John Fairfax (1804 - 1877)
Barford Media Mogul
John Fairfax was born in Barford on the 24th of October 1804. He was the second son of William, (1763 – 1834) and Elizabeth, (1779 – 1861) Fairfax. For centuries the Fairfax family had been prominent landowners in Barford. The family were much praised by the famous and learned Rector, Thomas Dugard, in the late 17th century but then his daughter did marry a Fairfax son.
The Registers of St. Peter’s Church, Barford go back to 1538 and there was a Robert Fairfax baptised on the 27th September 1545. There are numerous entries for the family, in the birth, marriage and deaths in the Parish Registers, until the early 19th century, when it appears the family sold or lost their lands as at the time of John’s birth his father William was in the building trade.
The old Fairfax Manor House stood in Church Street, near where the Memorial Hall and Community Shop are today. It is believed it was demolished in the late 19th century. Fairfax Close is named after the Fairfax family.
John Fairfax came from, to quote a 19th century article in the newspaper he founded, The Leamington Courier; ‘good old puritan stock, brave of heart, sound and robust, intelligent, transparently honest and unswerving in obedience to high moral principal’.
John left school, aged 12, and was apprenticed to William Perry, a bookseller and printer in Warwick.
In 1825 he went to London and worked on the ‘Morning Chronicle’.
Returning home in 1826 he set up as a printer and bookseller in Leamington.
On the 31st July 1827, John married Sarah Reading, of Leamington Priors, at All Saints Church. She was aged 19. The witnesses were James Reading and J. Broomhall.
Start of Publishing Empire
In August 1828 John joined in partnership with the James Sharps, senior and junior, in their cavernous and cold printing rooms at Wise Street in Leamington, to publish the Leamington Spa Courier.
This partnership did not last long; it was dissolved on the 20th of December 1828. The problem seems to have been that the Sharps were of conservative political opinion and John Fairfax was a liberal.
Fairfax then set up as a printer, bookseller and stationer at 37, Bath Street, Leamington. The family home of John and Sarah and their growing family was in Gloucester Street. Never happier than when serving his customers, in his shop himself, his business thrived. He was a leading member of the Congregational Church in the town.
In 1833 John Fairfax published ‘Fairfax’s new guide to Leamington Spa and its environs’, perhaps one of the first tourist guides to Warwickshire.
Journalism was obviously important to him and from April 1835 until June 1838 he printed and published another newspaper, ‘The Leamington Chronicle and Warwickshire Reporter’ at Bath Street. An article he published in this paper in 1836 caused an action for libel to be brought against him by a local solicitor. Fairfax won the case but the cost of his defence left him penniless. This resulted in him being declared bankrupt in the London Gazette on the 24th of February 1838.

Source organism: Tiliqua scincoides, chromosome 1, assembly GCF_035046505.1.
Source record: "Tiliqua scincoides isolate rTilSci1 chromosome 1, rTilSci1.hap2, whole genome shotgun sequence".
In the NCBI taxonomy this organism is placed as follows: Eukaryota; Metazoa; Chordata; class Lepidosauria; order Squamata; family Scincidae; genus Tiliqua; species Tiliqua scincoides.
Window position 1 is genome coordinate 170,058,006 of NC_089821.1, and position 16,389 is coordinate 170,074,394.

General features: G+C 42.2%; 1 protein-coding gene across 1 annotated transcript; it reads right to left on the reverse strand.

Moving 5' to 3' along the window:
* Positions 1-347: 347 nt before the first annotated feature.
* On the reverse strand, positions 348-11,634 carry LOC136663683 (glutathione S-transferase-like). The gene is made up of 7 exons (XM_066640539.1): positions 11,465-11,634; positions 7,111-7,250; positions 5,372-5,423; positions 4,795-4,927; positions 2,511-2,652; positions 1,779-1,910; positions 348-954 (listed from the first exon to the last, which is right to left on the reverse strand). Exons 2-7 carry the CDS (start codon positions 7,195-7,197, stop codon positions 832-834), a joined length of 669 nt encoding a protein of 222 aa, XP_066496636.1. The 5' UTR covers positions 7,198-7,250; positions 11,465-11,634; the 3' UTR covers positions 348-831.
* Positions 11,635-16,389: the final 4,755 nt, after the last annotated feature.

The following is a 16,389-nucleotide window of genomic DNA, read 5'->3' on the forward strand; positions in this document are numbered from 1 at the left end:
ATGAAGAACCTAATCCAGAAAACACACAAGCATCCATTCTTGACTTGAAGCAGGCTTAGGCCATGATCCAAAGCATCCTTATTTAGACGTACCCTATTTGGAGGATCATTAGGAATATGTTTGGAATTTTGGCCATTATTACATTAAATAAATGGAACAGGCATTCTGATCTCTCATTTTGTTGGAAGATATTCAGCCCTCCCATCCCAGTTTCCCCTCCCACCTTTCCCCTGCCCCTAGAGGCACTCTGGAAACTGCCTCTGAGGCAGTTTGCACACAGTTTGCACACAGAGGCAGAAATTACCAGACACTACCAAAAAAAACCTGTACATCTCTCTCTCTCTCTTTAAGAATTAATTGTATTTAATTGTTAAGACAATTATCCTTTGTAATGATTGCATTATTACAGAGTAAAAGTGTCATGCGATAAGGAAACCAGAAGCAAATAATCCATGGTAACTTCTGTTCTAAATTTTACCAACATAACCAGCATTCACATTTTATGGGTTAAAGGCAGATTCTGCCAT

He decided to emigrate to Australia. With his wife, three children, mother and brother-in-law he sailed on the Lady Fitzherbert, arriving in Sydney on the 26th September 1838. He was the classic emigrant; he disembarked with £5 in his pocket.
He found work as a compositor. On the 1st of April 1839, he was appointed librarian of the Australian subscription library. He soon met Charles Kemp and together they purchased, with loans, the Sydney Herald for £10,000, from a Mr Stokes. Kemp and Fairfax continued to operate successfully as partners until 1853, when Kemp decided to retire.
Visit to England and payment of debts
John Fairfax visited Leamington and Barford in 1853 and paid off all his debts with interest. During this visit he delivered a lecture on ‘The Colonies of Australia, their formation, progress and present state and the discovery of the gold fields’. This encouraged more people from the area to emigrate.
He returned to Sydney, Australia from his visit having learned of new printing methods and the newly named Sydney Morning Herald went from strength to strength.
The death of his eldest son, Charles, in 1863, greatly affected John. He again visited England with his wife Sarah in 1865.
He was appointed to the New South Legislative Council in 1874. His interest in the Congregational Church continued in Australia.
Sarah died in 1875. John died at his home in Bellevue Hill on the 16th of June 1877. His home was then called ‘Ginahgulla’ but there is a Fairfax family home, there now, named Barford House.
The Fairfax name continues to be used by a large media empire in Australia and the Sydney Morning Herald is one of the most well-read and respected newspapers in Australia. An amazing legacy for a boy, who left school in Barford, aged 13 in 1816!
References: Registers of Births, Deaths and Marriages, St. Peter’s Church, Barford, held at Warwickshire County Record Office. Ancestry.co.uk. Leamington Spa Courier, 175 Anniversary Special. Kelly’s Directories. Directory of National Biography of Australia, Volume 1 – 20. British Newspaper Library, archive online. Reminiscences of Barford residents. Glimpses of our local past – J.C. Manning. Barford Heritage Group Archives. A McDermott, Wikipedia, Shakespeare Birthplace Trust, Library and Archive, Stratford upon Avon.